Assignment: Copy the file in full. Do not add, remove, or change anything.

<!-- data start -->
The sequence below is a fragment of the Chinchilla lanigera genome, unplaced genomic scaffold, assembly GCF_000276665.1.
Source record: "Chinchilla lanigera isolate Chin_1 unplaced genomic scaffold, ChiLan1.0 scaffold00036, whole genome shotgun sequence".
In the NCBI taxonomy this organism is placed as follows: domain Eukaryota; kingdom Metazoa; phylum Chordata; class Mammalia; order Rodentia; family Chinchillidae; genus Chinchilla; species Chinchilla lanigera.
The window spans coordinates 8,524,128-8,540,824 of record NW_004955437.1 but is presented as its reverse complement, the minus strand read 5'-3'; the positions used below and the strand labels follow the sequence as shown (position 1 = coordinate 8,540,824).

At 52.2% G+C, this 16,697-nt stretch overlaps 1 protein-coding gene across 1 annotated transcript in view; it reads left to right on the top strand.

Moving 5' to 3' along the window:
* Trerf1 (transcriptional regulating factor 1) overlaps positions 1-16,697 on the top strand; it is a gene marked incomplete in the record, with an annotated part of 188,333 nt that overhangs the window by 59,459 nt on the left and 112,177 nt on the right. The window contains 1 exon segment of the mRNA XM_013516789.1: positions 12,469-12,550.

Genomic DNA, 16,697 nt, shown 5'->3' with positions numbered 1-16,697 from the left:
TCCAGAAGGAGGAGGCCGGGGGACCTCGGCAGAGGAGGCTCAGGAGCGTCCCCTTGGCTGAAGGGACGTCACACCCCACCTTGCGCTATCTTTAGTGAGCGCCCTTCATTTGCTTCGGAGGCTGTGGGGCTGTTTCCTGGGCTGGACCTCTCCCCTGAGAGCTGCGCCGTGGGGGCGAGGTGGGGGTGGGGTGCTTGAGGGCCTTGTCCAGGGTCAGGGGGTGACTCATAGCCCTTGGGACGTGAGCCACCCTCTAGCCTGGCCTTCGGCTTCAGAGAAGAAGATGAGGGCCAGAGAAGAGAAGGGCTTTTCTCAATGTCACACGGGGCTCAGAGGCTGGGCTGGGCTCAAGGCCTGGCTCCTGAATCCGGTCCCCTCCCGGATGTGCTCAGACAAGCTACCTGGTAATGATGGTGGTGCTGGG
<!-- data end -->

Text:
The sequence below is a fragment of the Chinchilla lanigera genome, unplaced genomic scaffold, assembly GCF_000276665.1.
Source record: "Chinchilla lanigera isolate Chin_1 unplaced genomic scaffold, ChiLan1.0 scaffold00036, whole genome shotgun sequence".
In the NCBI taxonomy this organism is placed as follows: domain Eukaryota; kingdom Metazoa; phylum Chordata; class Mammalia; order Rodentia; family Chinchillidae; genus Chinchilla; species Chinchilla lanigera.
The window spans coordinates 8,524,128-8,540,824 of record NW_004955437.1 but is presented as its reverse complement, the minus strand read 5'-3'; the positions used below and the strand labels follow the sequence as shown (position 1 = coordinate 8,540,824).

At 52.2% G+C, this 16,697-nt stretch overlaps 1 protein-coding gene across 1 annotated transcript in view; it reads left to right on the top strand.

Moving 5' to 3' along the window:
* Trerf1 (transcriptional regulating factor 1) overlaps positions 1-16,697 on the top strand; it is a gene marked incomplete in the record, with an annotated part of 188,333 nt that overhangs the window by 59,459 nt on the left and 112,177 nt on the right. The window contains 1 exon segment of the mRNA XM_013516789.1: positions 12,469-12,550.

Genomic DNA, 16,697 nt, shown 5'->3' with positions numbered 1-16,697 from the left:
TCCAGAAGGAGGAGGCCGGGGGACCTCGGCAGAGGAGGCTCAGGAGCGTCCCCTTGGCTGAAGGGACGTCACACCCCACCTTGCGCTATCTTTAGTGAGCGCCCTTCATTTGCTTCGGAGGCTGTGGGGCTGTTTCCTGGGCTGGACCTCTCCCCTGAGAGCTGCGCCGTGGGGGCGAGGTGGGGGTGGGGTGCTTGAGGGCCTTGTCCAGGGTCAGGGGGTGACTCATAGCCCTTGGGACGTGAGCCACCCTCTAGCCTGGCCTTCGGCTTCAGAGAAGAAGATGAGGGCCAGAGAAGAGAAGGGCTTTTCTCAATGTCACACGGGGCTCAGAGGCTGGGCTGGGCTCAAGGCCTGGCTCCTGAATCCGGTCCCCTCCCGGATGTGCTCAGACAAGCTACCTGGTAATGATGGTGGTGCTGGG